Matt Niskanen’s third-period goal Monday didn’t stand as his sixth winner of the season. Not hardly.
It wasn’t even significant to the outcome. Not when the Penguins got smacked by the Florida Panthers, 5-1.
But it was Niskanen’s seventh goal, matching his career high with 33 games remaining this season.
Niskanen, 27, has rounded into a reliable, versatile defenseman for the Penguins, but he’s not categorized as an offensive defenseman.
He has, however, developed a knack for getting shots through what can be a minefield of sticks, legs and bodies in front of the opposing goaltender.
Going into a game tonight against the Montreal Canadiens at Consol Energy Center, Niskanen has equaled the seven goals, 26 points he put up in a stellar rookie season (2007-08) with Dallas. He has at least one point in 12 of the Penguins’ past 14 games.
He had no winning goals that rookie season, and only four through his first six seasons. His five this season have him leading the Penguins and all NHL defensemen.
Niskanen was a first-round pick by the Stars in the 2005 NHL draft and was something of a sensation that rookie season, which he started as a 20-year-old. His plus-minus was plus-22.
He upped his point total to 35 the next season, but his plus-minus plummeted to minus-11. Things sputtered some for him until the Penguins traded for him in February 2011.
This season, he is not only on pace for his best season offensively, but he also was tied for the league plus-minus lead at plus-25 before games Tuesday.
Asked to explain how he is getting shots through — and past the goalie —Niskanen deferred to the Penguins’ overall plan of having forwards feed the puck to defensemen as a way of opening things up a little.
“Just the way teams play defense now — everyone packs it in around the net —it’s tough for forwards to create space or have space to do anything on their own,” Niskanen said. “You have to spread them out a bit.”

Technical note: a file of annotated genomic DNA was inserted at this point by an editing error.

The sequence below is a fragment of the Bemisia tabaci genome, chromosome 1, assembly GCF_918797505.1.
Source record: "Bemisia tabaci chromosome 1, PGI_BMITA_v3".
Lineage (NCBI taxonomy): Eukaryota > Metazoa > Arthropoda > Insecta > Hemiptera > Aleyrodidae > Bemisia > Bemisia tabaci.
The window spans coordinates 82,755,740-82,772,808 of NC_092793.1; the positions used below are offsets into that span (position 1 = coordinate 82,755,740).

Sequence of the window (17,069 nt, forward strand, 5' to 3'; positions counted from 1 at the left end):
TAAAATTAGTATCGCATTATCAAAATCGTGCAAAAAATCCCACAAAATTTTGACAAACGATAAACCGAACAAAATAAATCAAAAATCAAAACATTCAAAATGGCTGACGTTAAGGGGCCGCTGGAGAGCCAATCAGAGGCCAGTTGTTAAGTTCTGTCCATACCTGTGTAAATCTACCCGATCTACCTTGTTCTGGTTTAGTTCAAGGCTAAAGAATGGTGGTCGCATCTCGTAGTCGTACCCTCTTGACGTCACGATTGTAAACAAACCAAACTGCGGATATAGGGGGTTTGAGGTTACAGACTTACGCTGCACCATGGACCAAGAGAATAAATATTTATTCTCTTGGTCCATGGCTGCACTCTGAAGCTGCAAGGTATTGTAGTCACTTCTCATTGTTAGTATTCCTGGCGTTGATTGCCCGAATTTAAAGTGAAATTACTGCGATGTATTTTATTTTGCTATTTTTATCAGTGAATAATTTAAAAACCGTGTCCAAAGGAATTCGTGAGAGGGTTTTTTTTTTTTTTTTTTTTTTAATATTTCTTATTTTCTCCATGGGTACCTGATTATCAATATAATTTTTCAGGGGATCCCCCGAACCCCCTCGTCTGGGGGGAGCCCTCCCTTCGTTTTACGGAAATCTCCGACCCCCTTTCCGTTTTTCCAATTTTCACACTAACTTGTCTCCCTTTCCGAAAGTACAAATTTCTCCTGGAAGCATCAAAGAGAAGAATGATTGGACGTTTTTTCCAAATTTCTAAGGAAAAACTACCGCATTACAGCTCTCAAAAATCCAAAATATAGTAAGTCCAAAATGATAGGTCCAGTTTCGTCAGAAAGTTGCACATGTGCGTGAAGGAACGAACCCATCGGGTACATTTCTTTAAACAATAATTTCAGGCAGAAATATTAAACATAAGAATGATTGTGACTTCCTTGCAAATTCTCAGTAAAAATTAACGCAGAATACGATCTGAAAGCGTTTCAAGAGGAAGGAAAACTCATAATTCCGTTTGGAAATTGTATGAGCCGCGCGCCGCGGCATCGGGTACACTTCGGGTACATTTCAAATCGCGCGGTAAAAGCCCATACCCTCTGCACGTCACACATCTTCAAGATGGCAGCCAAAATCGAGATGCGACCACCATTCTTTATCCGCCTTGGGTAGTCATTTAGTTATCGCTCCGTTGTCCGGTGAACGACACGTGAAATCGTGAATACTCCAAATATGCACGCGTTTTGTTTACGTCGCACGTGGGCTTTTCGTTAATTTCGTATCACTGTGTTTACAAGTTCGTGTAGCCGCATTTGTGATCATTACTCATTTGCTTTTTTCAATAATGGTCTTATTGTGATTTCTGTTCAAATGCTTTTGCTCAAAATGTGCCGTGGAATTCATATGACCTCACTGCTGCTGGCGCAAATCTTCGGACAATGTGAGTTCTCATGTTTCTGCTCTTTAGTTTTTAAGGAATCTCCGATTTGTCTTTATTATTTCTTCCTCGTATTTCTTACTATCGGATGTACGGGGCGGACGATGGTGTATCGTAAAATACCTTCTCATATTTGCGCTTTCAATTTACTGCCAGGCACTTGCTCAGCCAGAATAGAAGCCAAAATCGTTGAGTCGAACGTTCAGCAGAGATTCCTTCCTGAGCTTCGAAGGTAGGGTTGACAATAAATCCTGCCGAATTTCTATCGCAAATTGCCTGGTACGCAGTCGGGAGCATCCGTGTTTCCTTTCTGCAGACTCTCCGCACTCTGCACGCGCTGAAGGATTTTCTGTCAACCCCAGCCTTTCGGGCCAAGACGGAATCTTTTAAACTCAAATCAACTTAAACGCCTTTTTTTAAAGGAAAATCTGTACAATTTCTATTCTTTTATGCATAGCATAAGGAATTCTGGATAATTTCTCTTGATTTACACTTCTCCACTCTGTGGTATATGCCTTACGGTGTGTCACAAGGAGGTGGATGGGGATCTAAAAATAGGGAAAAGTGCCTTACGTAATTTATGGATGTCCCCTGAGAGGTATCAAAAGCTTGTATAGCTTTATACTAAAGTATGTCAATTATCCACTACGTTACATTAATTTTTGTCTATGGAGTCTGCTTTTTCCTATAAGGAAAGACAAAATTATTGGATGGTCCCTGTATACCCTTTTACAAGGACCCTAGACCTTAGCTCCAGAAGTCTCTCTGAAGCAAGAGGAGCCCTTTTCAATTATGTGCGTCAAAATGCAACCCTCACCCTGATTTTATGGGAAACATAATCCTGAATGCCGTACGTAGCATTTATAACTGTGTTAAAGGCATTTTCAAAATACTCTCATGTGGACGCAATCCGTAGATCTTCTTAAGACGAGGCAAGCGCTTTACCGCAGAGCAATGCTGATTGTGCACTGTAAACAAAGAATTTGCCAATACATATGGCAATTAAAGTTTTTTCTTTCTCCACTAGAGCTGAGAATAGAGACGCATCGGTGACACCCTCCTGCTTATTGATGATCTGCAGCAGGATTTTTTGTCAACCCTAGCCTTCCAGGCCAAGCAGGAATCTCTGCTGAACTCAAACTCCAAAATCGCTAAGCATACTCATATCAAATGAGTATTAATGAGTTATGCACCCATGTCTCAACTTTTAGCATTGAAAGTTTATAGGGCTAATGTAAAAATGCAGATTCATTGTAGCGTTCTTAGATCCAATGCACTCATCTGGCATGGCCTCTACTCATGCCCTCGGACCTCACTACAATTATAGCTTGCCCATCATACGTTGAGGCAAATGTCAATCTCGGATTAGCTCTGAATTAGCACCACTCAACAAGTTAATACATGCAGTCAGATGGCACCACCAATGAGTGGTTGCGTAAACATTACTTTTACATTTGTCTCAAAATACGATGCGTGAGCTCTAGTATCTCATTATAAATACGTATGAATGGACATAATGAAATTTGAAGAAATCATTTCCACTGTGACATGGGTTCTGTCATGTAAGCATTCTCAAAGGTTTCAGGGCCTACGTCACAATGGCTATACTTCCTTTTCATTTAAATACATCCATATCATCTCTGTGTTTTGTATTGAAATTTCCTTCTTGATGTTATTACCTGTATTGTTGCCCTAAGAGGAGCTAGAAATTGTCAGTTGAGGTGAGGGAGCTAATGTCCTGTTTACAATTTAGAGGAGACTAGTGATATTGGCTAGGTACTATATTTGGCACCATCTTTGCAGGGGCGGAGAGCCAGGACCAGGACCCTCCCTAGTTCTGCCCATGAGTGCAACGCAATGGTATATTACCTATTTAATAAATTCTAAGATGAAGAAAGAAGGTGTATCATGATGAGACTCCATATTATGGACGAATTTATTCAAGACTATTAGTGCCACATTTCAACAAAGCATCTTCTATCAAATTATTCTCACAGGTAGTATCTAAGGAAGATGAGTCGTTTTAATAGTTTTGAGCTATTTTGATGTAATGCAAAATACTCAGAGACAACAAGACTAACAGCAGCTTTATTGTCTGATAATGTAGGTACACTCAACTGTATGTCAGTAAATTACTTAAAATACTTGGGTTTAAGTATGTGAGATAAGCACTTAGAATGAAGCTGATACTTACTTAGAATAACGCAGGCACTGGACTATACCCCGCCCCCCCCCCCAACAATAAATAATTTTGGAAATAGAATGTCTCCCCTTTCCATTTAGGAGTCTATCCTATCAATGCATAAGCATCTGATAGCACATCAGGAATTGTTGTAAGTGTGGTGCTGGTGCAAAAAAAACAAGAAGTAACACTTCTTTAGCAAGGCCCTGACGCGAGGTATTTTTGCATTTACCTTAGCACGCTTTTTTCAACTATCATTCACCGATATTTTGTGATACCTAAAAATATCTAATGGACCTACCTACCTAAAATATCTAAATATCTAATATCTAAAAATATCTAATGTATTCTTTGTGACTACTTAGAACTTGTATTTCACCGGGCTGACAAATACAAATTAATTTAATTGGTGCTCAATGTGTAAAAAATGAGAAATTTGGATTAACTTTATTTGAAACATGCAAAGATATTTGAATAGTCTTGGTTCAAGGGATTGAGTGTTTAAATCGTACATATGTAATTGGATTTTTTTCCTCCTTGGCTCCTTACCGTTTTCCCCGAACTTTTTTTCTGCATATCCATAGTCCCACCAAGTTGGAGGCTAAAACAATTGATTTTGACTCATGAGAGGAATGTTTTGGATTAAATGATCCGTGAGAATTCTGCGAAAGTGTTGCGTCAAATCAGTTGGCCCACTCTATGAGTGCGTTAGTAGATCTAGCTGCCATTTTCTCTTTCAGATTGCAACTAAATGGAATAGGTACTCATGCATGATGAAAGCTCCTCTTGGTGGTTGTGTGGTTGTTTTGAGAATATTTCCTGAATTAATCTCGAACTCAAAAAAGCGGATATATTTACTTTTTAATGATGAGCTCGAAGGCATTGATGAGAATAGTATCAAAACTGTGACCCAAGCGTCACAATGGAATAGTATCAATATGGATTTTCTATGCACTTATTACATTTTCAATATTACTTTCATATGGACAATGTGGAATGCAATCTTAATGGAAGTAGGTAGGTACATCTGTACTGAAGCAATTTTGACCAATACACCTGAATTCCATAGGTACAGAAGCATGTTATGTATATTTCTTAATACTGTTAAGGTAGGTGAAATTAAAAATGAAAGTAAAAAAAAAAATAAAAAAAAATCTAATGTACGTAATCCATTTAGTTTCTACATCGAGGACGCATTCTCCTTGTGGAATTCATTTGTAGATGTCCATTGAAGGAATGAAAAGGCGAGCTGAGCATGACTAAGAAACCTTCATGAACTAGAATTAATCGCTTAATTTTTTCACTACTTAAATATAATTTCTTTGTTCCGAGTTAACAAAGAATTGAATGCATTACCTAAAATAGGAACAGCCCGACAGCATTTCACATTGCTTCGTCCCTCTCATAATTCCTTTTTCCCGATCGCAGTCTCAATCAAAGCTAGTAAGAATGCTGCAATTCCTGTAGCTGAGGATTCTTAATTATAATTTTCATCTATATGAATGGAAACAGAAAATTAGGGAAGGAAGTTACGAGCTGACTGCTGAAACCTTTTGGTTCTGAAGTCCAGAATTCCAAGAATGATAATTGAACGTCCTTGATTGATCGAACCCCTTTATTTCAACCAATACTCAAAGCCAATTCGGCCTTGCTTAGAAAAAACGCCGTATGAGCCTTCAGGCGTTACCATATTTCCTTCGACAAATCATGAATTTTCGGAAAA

Even then, it can be difficult to launch a shot that isn’t blocked or stopped by the goalie.
“The best way to do it is, [the forwards] pass it low to high to us,” Niskanen said. “And [the idea] is just to get it on net real quick, before they get set up. Even forwards are good at almost playing goalie. They’re in your way. You can’t shoot it by them.”
Yet Niskanen has, six times since Dec. 19.
Five of his seven goals have been one-timers. Here’s a look at his goals this season:
• Oct. 12 against Tampa Bay, a one-timer from center Evgeni Malkin for a power-play goal.
• Dec. 19 against Minnesota, a one-timer after a pass from winger Jussi Jokinen for a power-play goal.
• Dec. 21 against Calgary, he scored on a quick wrist shot after taking a pass from center Sidney Crosby.
• Dec. 31 against New Jersey, Crosby set up Niskanen for a one-timer.
• Jan. 5 against Winnipeg, he scored on a one-timer from defense partner Olli Maatta.
• Jan. 19 against Calgary, he won the game when he showed some patience with the puck, backing up along the right-wing boards before launching a wrist shot.
• Last Wednesday against Washington, he scored on a one-timer after a pass from defenseman Kris Letang.
Although all Penguins defensemen are encouraged to join the offense, Niskanen’s goals have come from longer range — the point, the top of the circle.
With the possible exception of the Jan. 19 winner in Calgary, he hasn’t flashed a lot of moves on his goals. Maatta, a rookie, has that skill.
In the 4-3 victory Wednesday against Washington, Maatta used a deft pump-fake to make a pass to set up winger Taylor Pyatt’s goal, then scored the winner on a similar move. That’s a different style.
“Different skill set, too,” Niskanen said, smiling. “I’ve got a little bit of that in my playbook. Not as much as he does, though. He’s pretty good at deception. He can move laterally. Move a guy and then just take a step and he has a lane. He’s got a good knack for that, a good feel for that.”
Niskanen’s goals don’t look like that.
“A few of them have been one-timers. For me, that’s usually how I score,” he said. “You can’t get it off any quicker than when you one-time it. When you’re able to one-time a puck, I think that’s the best thing to do. Just pound it right away. That’s your best chance to score.
“The wristers from 60 feet, those are kind of lucky. A lot of times defensemen knock those down. And, if the goalie sees it, he’s stopping it for sure.”
Shelly Anderson: firstname.lastname@example.org, 412-263-1721 and Twitter @pgshelly.